“For the past few months, I have talked to and listened to J.C. Penney associates throughout the field and in the home office,” Soltau said. “I’ve also spent time with our vendors, customers and other partners to gain their candid perspectives on our company both good and bad. I am very pleased with the level of support from our current vendors as well as potential new partners we are meeting with, who are excited to do business with us and are proposing new ideas, brands and initiative.
“I can’t comment on some of those brands and opportunities and partnerships that have been offered. I will tell you that they have been plentiful. I’ve been very appreciative of the support that the vendor community has displayed to date and we are moving as quickly as we can to get through the last couple of segments of our long-term strategy development so that we make the right decisions [with] the partnerships that we take on and the new brands that we launch.
“Based on everything I have seen and heard, I am even more convinced that J.C. Penney is a revered brand that has the capacity to deliver improved results.”
She said Penney’s is “developing a culture of accountability and urgency at all levels of the organization…While work to define a long-term vision is not yet complete, I am impressed with the recent progress, to eliminate non-core, low-growth categories and reduction of inventory. We need to continue to move faster.”
Penney’s has eliminated major appliances and furniture (although it is still clearing out some floor models in appliances and still carrying furniture online and in select Puerto Rico stores). Major appliances and furniture accounted for 2.7 percent of sales in 2018, but hurt operating profits. Penney’s also discontinued its subscription service for men’s big and tall styles.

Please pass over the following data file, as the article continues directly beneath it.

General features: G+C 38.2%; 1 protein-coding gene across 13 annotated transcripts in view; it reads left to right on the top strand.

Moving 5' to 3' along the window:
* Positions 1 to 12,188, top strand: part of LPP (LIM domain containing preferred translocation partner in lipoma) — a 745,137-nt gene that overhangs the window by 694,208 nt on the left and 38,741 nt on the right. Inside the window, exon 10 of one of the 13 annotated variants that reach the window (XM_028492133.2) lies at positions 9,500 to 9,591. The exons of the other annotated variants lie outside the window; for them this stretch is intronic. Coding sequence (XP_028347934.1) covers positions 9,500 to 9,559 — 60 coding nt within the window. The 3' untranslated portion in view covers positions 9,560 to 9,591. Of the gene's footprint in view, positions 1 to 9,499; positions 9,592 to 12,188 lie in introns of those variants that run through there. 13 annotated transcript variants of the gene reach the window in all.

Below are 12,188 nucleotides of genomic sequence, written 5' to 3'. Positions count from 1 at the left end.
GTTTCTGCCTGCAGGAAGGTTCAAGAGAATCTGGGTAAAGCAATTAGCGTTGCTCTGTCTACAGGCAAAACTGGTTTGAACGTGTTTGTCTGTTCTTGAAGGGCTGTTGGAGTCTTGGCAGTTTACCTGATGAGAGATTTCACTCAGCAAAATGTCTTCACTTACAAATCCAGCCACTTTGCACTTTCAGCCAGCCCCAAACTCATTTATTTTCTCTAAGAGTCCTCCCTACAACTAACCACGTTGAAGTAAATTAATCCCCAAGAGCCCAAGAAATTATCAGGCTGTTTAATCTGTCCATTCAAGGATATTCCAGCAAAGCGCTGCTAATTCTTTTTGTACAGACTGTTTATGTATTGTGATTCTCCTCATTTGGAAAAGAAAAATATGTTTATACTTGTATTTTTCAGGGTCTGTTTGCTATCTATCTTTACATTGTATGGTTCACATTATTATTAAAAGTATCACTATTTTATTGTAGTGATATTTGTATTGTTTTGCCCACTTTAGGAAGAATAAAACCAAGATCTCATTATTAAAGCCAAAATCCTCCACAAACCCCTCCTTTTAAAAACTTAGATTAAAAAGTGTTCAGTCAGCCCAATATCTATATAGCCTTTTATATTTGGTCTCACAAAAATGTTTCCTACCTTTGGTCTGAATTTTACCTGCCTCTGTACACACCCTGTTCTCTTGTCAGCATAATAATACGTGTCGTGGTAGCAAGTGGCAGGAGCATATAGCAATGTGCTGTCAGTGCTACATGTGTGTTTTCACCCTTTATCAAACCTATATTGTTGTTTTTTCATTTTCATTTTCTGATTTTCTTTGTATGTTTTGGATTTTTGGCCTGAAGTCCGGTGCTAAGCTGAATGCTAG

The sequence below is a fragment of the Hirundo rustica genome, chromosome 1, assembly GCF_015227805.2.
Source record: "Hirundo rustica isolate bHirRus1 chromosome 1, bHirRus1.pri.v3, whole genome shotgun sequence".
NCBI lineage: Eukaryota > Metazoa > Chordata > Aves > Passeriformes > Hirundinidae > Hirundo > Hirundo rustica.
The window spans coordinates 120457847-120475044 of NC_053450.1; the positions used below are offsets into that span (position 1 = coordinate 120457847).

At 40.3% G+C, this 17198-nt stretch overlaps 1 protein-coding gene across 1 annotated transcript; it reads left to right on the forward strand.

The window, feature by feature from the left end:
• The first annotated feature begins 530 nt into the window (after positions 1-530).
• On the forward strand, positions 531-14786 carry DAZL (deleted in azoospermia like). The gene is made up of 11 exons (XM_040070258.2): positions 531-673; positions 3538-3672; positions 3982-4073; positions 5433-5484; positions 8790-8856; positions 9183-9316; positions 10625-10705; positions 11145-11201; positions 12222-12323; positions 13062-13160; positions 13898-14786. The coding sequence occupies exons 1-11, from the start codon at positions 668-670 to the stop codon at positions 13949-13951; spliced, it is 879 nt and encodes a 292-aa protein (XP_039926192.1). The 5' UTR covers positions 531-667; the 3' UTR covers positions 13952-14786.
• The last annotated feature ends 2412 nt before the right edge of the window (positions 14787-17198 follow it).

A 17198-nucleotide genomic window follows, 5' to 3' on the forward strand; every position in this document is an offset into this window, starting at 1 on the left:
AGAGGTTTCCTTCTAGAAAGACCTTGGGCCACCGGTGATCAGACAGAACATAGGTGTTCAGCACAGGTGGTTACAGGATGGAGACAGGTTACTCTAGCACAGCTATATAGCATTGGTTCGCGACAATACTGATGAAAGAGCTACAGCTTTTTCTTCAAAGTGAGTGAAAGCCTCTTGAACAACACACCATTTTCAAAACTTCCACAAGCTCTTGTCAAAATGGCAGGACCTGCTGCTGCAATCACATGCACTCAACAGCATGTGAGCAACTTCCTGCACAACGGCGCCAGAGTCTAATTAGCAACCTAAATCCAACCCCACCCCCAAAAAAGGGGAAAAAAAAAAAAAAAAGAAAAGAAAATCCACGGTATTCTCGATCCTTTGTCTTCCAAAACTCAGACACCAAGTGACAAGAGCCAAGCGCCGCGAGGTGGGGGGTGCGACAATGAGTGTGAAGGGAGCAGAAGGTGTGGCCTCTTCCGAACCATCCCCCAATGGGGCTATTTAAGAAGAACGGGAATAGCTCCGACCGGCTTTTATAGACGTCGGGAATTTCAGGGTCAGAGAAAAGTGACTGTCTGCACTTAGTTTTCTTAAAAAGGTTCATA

Last quarter, women’s apparel comps rose 2 percent, led by outerwear, active, dresses, traditional, Liz Claiborne and Worthington.
“We believe women’s apparel is a historical indicator of the overall business,” Soltau said.
Fine jewelry comped up in the low-double-digits in the quarter, while children’s apparel was flat, but also exceeded the company-wide comp. So did men’s apparel, which saw particular strength in active and big and tall styles.
On Sephora, long a top-performing area inside Penney’s stores, “Our relationship is very strong and very exciting,” Soltau said, citing skin care as trending very well. According to the ceo, Penney’s is capturing some market share in malls where Bon-Ton stores were liquidated and to a lesser degree where Sears stores closed.
“This is a critical time in our company’s evolution,” Soltau said. “Our approach has to be different. We are moving fast to substantially address the areas where you can make a difference and to establish a long-term vision. We are not quite ready to share our vision going forward. We are about two-thirds of the way through it.
“J.C. Penney is a storied brand. It’s been part of the American consumer set for a very long time, our customer wants us to be restored to greatness, we are still doing a lot of business. We just have to improve how we are showing up.
“As I have walked the stores with the teams by myself and with our store associates, we have incredible products,” Soltau added. “We just have the opportunity to do a better job of highlighting that. And that will be helped and aided by reducing inventory levels.”